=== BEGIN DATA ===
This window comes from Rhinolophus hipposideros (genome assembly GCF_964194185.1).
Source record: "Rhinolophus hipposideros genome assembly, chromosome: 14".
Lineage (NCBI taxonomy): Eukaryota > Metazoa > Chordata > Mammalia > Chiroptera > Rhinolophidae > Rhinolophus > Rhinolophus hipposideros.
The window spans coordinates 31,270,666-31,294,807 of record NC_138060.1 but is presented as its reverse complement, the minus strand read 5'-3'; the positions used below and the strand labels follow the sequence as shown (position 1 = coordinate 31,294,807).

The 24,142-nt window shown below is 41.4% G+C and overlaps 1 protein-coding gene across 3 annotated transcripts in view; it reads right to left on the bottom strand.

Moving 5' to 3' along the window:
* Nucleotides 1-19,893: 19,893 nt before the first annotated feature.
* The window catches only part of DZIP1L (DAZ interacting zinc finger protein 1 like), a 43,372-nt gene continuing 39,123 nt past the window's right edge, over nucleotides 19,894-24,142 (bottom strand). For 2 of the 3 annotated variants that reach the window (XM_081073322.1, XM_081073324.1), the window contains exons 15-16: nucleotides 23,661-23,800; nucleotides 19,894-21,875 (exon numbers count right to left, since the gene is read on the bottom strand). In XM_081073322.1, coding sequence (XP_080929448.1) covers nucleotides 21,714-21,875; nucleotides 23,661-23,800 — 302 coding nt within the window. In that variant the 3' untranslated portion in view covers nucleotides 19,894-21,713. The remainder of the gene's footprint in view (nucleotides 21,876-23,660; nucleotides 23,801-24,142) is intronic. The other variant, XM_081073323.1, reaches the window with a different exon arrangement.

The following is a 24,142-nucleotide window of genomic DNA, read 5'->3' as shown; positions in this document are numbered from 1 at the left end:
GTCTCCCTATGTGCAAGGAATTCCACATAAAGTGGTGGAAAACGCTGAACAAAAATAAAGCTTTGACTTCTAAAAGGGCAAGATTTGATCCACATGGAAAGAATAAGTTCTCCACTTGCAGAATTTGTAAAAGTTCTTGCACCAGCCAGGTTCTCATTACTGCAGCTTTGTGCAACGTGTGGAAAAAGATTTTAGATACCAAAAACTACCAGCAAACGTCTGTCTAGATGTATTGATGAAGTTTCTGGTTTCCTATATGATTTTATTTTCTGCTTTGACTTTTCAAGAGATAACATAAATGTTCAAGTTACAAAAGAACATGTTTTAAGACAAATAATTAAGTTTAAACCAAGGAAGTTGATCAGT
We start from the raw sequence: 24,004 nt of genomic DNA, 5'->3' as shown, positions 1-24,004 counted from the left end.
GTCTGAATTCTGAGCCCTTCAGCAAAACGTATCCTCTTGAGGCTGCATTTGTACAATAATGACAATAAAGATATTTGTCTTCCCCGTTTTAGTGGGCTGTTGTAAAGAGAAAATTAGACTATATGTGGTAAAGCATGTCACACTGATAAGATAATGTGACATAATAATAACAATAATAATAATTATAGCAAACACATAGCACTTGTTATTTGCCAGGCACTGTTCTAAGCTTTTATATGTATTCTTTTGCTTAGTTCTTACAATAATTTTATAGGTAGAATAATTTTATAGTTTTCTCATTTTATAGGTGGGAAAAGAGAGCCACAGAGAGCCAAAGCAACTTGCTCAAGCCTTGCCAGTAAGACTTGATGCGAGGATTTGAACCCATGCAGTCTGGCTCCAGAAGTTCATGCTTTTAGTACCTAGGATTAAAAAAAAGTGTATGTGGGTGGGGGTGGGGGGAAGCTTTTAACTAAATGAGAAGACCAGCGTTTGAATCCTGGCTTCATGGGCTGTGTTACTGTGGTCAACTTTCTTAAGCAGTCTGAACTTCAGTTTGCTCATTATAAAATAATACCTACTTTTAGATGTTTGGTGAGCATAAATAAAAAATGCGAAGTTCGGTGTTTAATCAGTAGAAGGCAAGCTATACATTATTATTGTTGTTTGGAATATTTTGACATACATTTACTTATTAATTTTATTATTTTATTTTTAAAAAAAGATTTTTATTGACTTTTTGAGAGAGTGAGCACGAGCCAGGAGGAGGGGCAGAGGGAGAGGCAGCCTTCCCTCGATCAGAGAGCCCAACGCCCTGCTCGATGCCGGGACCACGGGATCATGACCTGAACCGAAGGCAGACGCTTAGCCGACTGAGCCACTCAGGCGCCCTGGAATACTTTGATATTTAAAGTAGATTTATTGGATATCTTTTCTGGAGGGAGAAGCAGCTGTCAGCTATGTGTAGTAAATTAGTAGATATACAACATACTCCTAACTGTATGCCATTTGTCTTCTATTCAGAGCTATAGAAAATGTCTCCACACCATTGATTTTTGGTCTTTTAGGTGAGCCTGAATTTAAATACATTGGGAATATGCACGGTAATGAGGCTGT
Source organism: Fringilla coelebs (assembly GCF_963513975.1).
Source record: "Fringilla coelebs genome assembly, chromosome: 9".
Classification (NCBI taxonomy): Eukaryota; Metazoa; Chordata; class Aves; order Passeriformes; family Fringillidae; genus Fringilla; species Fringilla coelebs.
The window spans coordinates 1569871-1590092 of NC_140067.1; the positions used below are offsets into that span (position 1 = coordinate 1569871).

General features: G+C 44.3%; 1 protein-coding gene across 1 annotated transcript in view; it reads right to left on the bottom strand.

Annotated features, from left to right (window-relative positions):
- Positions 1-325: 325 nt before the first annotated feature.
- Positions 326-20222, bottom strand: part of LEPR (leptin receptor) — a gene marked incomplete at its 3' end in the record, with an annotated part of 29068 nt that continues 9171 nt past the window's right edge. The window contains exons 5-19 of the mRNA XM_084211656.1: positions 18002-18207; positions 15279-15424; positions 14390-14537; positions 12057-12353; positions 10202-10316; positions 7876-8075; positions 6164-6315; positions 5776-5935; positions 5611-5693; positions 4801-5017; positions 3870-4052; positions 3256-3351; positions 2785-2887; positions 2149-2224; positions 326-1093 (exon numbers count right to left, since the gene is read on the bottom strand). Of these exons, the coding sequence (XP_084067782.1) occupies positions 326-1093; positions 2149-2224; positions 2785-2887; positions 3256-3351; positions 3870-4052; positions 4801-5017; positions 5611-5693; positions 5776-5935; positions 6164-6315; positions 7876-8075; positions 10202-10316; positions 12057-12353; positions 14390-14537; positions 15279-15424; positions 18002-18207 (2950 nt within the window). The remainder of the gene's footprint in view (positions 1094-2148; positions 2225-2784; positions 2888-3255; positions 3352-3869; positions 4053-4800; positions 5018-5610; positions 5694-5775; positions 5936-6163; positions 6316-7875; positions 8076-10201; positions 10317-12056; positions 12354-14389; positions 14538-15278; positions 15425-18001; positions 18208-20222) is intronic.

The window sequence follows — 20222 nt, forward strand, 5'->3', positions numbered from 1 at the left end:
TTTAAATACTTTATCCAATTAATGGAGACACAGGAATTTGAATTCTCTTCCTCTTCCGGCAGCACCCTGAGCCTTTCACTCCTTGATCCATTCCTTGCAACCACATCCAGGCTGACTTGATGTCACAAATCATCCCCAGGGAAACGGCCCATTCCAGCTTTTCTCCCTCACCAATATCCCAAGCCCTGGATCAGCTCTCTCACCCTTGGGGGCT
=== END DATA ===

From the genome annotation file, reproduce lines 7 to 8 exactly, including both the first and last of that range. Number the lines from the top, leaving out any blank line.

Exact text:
* Nucleotides 1-19,893: 19,893 nt before the first annotated feature.
* The window catches only part of DZIP1L (DAZ interacting zinc finger protein 1 like), a 43,372-nt gene continuing 39,123 nt past the window's right edge, over nucleotides 19,894-24,142 (bottom strand). For 2 of the 3 annotated variants that reach the window (XM_081073322.1, XM_081073324.1), the window contains exons 15-16: nucleotides 23,661-23,800; nucleotides 19,894-21,875 (exon numbers count right to left, since the gene is read on the bottom strand). In XM_081073322.1, coding sequence (XP_080929448.1) covers nucleotides 21,714-21,875; nucleotides 23,661-23,800 — 302 coding nt within the window. In that variant the 3' untranslated portion in view covers nucleotides 19,894-21,713. The remainder of the gene's footprint in view (nucleotides 21,876-23,660; nucleotides 23,801-24,142) is intronic. The other variant, XM_081073323.1, reaches the window with a different exon arrangement.